The result of the shell generation process is a net list of all the cells kept, and this net list is generally a much smaller subset of the original net list of the block.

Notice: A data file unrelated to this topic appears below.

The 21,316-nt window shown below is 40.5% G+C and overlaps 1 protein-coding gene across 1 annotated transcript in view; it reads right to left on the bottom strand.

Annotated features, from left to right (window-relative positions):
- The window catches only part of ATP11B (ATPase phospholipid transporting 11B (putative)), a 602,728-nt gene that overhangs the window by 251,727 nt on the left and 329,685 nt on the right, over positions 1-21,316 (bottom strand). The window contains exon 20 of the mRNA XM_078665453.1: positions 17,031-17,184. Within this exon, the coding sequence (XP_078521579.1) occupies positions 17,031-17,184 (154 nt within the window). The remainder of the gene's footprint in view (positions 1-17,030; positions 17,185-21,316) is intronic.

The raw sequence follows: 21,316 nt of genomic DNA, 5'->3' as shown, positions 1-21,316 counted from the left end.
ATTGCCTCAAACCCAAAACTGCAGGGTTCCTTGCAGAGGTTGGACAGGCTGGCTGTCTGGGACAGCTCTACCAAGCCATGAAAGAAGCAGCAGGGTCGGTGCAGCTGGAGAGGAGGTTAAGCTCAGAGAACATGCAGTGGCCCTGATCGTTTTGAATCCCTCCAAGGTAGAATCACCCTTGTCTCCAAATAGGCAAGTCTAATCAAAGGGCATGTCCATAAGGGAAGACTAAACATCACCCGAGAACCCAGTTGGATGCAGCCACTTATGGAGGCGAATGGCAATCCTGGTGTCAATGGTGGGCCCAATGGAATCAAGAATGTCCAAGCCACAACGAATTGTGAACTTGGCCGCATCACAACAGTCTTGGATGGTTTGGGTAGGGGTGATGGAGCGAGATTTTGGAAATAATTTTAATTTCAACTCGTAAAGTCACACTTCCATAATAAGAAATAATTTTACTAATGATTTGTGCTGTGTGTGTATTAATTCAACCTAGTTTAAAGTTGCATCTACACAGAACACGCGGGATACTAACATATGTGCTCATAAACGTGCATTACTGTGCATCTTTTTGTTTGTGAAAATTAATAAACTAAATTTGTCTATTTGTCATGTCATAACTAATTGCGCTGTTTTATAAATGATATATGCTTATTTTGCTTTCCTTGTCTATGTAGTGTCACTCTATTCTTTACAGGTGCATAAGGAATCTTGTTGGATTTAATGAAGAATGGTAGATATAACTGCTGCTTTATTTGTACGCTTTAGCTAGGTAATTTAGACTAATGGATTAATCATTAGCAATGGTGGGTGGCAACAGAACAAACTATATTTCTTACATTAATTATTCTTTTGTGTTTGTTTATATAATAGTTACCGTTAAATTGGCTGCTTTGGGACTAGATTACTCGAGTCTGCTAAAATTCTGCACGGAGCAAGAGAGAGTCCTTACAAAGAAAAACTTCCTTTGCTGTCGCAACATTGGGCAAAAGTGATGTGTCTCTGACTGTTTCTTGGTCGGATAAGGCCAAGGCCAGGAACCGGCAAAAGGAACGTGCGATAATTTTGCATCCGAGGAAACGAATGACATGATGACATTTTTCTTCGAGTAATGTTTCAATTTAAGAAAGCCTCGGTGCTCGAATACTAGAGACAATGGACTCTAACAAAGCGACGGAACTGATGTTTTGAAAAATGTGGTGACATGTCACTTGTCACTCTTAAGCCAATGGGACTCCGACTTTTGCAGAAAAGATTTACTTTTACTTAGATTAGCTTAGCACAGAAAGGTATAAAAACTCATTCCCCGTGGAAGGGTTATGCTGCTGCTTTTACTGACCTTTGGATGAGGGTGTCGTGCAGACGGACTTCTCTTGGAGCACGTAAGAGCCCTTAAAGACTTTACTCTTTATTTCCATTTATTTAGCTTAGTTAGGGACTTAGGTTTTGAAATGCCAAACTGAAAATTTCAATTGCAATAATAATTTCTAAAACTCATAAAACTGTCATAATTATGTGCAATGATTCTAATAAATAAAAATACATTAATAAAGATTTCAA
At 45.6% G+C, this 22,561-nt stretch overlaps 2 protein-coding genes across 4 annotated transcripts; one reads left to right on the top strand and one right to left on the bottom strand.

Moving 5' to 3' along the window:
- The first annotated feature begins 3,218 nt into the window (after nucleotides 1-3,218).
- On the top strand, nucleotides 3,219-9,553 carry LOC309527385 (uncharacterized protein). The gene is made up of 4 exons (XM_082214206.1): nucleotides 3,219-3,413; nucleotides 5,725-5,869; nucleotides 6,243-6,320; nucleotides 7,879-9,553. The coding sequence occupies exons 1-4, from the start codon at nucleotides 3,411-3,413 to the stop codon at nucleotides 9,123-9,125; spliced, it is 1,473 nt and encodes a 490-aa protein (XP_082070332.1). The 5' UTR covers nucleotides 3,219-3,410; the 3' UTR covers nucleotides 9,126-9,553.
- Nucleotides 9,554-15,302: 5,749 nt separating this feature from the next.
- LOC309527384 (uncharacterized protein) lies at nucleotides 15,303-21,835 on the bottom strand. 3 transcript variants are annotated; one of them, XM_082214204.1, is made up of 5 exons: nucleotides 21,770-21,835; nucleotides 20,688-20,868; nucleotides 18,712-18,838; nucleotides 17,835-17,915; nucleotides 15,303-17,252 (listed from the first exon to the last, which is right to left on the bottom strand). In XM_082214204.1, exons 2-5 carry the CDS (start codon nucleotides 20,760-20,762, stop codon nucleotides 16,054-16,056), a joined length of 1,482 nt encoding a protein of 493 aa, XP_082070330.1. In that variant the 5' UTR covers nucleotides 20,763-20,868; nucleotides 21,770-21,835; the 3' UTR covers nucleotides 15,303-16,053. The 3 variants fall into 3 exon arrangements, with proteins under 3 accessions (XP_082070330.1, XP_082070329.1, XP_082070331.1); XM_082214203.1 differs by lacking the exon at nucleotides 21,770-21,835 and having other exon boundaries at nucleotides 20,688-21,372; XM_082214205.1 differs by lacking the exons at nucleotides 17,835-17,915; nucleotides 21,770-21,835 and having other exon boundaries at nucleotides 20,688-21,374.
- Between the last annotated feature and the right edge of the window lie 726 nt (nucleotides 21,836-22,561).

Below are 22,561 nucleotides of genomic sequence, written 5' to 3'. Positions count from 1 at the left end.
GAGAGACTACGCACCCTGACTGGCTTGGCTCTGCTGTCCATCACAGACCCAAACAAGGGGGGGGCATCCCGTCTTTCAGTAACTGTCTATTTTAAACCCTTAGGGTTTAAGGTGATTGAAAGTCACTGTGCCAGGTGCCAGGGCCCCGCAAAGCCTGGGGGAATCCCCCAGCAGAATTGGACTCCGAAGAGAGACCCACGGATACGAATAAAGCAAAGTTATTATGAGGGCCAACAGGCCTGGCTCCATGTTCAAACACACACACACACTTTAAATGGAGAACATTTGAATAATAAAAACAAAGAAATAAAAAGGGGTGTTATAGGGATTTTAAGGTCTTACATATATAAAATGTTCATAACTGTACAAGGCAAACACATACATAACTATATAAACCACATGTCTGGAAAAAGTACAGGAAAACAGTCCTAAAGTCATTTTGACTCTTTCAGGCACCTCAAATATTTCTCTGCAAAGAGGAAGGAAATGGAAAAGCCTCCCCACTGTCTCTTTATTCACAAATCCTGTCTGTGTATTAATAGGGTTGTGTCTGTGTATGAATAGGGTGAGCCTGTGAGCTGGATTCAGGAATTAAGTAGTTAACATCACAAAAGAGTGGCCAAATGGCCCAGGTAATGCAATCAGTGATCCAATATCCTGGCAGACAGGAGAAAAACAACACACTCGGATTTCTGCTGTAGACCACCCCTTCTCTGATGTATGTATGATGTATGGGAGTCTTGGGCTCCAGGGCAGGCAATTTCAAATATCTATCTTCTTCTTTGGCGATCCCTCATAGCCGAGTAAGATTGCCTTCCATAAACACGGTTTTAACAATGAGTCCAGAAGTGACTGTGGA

FIG. 9 provides an illustration of the shell generation process with regard to the cells that are kept for a particular functional block by the shell generation process. Cells that are not marked as kept are indicated by an `X`. Starting with an input port at 90, cell 98 is examined. Since cell 98 is not a storage element, it is marked as kept and cell 104 is examined. Since cell 104 likewise is not a storage element, it is marked as kept and cell 108 is examined. Cell 108 is a storage element and it is marked as kept. Cloud 116 being after the storage element is not examined and is not marked. After marking cell 108, the process back traces to the net before cell 104 and back traces to the net connected to the input pin of cell 98. Since the input pin of cell 98 is connected to an input port, the examination of this net is completed. Returning to the examination of cell 100 which is also connected to input port 90, cell 100 is marked as kept. Cell 106 is marked as kept and the net connected to one of the input lines to cell 106 is not kept since it is connected to a group of cells that are not marked. Cell 110, being a storage element, is marked as kept. Cells represented by cloud 118 are after a storage element and therefore are not examined and are not marked. After marking storage element 110 the process back traces to the net before cell 106 and then back traces to the net before cell 100. This completes the examination of input port 90. Input port 92 is examined next. Note that since the cells connected to input port 92 are the same as one part of the net of input port 90, the same result is obtained and the examination process may be skipped for this port. Input port 94 is a clock line. Note that all clock lines and reset lines are kept in their entirety (except as noted above). Thus, input port 94 and the connected nets are marked as kept. Input port 96 connects to cell 102 which is connected to a group of cells represented by cloud 112 and outputs to output port 150. This entire net, cell 102 and cloud 112, are kept.